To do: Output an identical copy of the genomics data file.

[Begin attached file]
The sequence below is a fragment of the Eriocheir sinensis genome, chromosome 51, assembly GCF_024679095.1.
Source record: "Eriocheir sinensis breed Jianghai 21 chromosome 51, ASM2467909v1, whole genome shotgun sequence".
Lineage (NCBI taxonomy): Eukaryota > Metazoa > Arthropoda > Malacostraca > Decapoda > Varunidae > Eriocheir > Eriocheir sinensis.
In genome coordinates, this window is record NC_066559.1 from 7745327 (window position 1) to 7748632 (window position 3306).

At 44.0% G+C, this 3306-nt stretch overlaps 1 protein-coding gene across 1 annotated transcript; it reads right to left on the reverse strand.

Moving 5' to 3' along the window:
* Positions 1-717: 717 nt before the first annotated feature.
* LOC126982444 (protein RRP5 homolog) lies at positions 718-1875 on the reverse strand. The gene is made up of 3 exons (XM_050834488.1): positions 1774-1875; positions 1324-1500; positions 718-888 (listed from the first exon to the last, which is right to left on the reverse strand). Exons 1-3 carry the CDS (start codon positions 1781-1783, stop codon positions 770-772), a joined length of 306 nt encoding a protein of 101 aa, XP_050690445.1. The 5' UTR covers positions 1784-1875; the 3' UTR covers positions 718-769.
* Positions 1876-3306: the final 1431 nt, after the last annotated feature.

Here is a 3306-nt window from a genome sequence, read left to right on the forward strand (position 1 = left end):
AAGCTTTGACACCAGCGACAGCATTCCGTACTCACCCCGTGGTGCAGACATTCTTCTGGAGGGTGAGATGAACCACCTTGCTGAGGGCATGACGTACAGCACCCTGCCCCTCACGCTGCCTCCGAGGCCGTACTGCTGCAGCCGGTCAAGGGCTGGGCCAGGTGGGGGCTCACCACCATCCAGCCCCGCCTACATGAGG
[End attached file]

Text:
The sequence below is a fragment of the Eriocheir sinensis genome, chromosome 51, assembly GCF_024679095.1.
Source record: "Eriocheir sinensis breed Jianghai 21 chromosome 51, ASM2467909v1, whole genome shotgun sequence".
Lineage (NCBI taxonomy): Eukaryota > Metazoa > Arthropoda > Malacostraca > Decapoda > Varunidae > Eriocheir > Eriocheir sinensis.
In genome coordinates, this window is record NC_066559.1 from 7745327 (window position 1) to 7748632 (window position 3306).

At 44.0% G+C, this 3306-nt stretch overlaps 1 protein-coding gene across 1 annotated transcript; it reads right to left on the reverse strand.

Moving 5' to 3' along the window:
* Positions 1-717: 717 nt before the first annotated feature.
* LOC126982444 (protein RRP5 homolog) lies at positions 718-1875 on the reverse strand. The gene is made up of 3 exons (XM_050834488.1): positions 1774-1875; positions 1324-1500; positions 718-888 (listed from the first exon to the last, which is right to left on the reverse strand). Exons 1-3 carry the CDS (start codon positions 1781-1783, stop codon positions 770-772), a joined length of 306 nt encoding a protein of 101 aa, XP_050690445.1. The 5' UTR covers positions 1784-1875; the 3' UTR covers positions 718-769.
* Positions 1876-3306: the final 1431 nt, after the last annotated feature.

Here is a 3306-nt window from a genome sequence, read left to right on the forward strand (position 1 = left end):
AAGCTTTGACACCAGCGACAGCATTCCGTACTCACCCCGTGGTGCAGACATTCTTCTGGAGGGTGAGATGAACCACCTTGCTGAGGGCATGACGTACAGCACCCTGCCCCTCACGCTGCCTCCGAGGCCGTACTGCTGCAGCCGGTCAAGGGCTGGGCCAGGTGGGGGCTCACCACCATCCAGCCCCGCCTACATGAGG